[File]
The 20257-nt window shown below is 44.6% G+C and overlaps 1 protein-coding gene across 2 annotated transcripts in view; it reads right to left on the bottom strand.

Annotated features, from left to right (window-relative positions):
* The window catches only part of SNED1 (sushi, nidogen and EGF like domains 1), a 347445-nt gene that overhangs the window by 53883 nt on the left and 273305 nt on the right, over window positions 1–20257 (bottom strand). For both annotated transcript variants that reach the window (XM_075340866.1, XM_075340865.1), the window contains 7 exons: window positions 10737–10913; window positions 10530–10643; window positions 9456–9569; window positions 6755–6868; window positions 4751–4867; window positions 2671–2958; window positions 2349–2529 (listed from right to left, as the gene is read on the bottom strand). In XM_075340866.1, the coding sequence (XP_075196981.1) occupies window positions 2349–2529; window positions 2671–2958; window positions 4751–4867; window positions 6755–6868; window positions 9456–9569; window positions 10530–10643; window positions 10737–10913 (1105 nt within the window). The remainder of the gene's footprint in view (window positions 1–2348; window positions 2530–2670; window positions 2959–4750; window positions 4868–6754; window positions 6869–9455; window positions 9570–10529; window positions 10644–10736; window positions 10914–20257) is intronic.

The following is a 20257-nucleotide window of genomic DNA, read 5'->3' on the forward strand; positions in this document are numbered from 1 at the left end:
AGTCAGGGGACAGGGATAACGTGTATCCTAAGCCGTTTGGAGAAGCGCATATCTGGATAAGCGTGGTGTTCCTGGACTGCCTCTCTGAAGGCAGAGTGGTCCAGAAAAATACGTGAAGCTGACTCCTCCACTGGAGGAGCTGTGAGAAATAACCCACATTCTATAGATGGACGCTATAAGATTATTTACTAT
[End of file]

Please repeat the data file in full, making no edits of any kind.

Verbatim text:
The 20257-nt window shown below is 44.6% G+C and overlaps 1 protein-coding gene across 2 annotated transcripts in view; it reads right to left on the bottom strand.

Annotated features, from left to right (window-relative positions):
* The window catches only part of SNED1 (sushi, nidogen and EGF like domains 1), a 347445-nt gene that overhangs the window by 53883 nt on the left and 273305 nt on the right, over window positions 1–20257 (bottom strand). For both annotated transcript variants that reach the window (XM_075340866.1, XM_075340865.1), the window contains 7 exons: window positions 10737–10913; window positions 10530–10643; window positions 9456–9569; window positions 6755–6868; window positions 4751–4867; window positions 2671–2958; window positions 2349–2529 (listed from right to left, as the gene is read on the bottom strand). In XM_075340866.1, the coding sequence (XP_075196981.1) occupies window positions 2349–2529; window positions 2671–2958; window positions 4751–4867; window positions 6755–6868; window positions 9456–9569; window positions 10530–10643; window positions 10737–10913 (1105 nt within the window). The remainder of the gene's footprint in view (window positions 1–2348; window positions 2530–2670; window positions 2959–4750; window positions 4868–6754; window positions 6869–9455; window positions 9570–10529; window positions 10644–10736; window positions 10914–20257) is intronic.

The following is a 20257-nucleotide window of genomic DNA, read 5'->3' on the forward strand; positions in this document are numbered from 1 at the left end:
AGTCAGGGGACAGGGATAACGTGTATCCTAAGCCGTTTGGAGAAGCGCATATCTGGATAAGCGTGGTGTTCCTGGACTGCCTCTCTGAAGGCAGAGTGGTCCAGAAAAATACGTGAAGCTGACTCCTCCACTGGAGGAGCTGTGAGAAATAACCCACATTCTATAGATGGACGCTATAAGATTATTTACTAT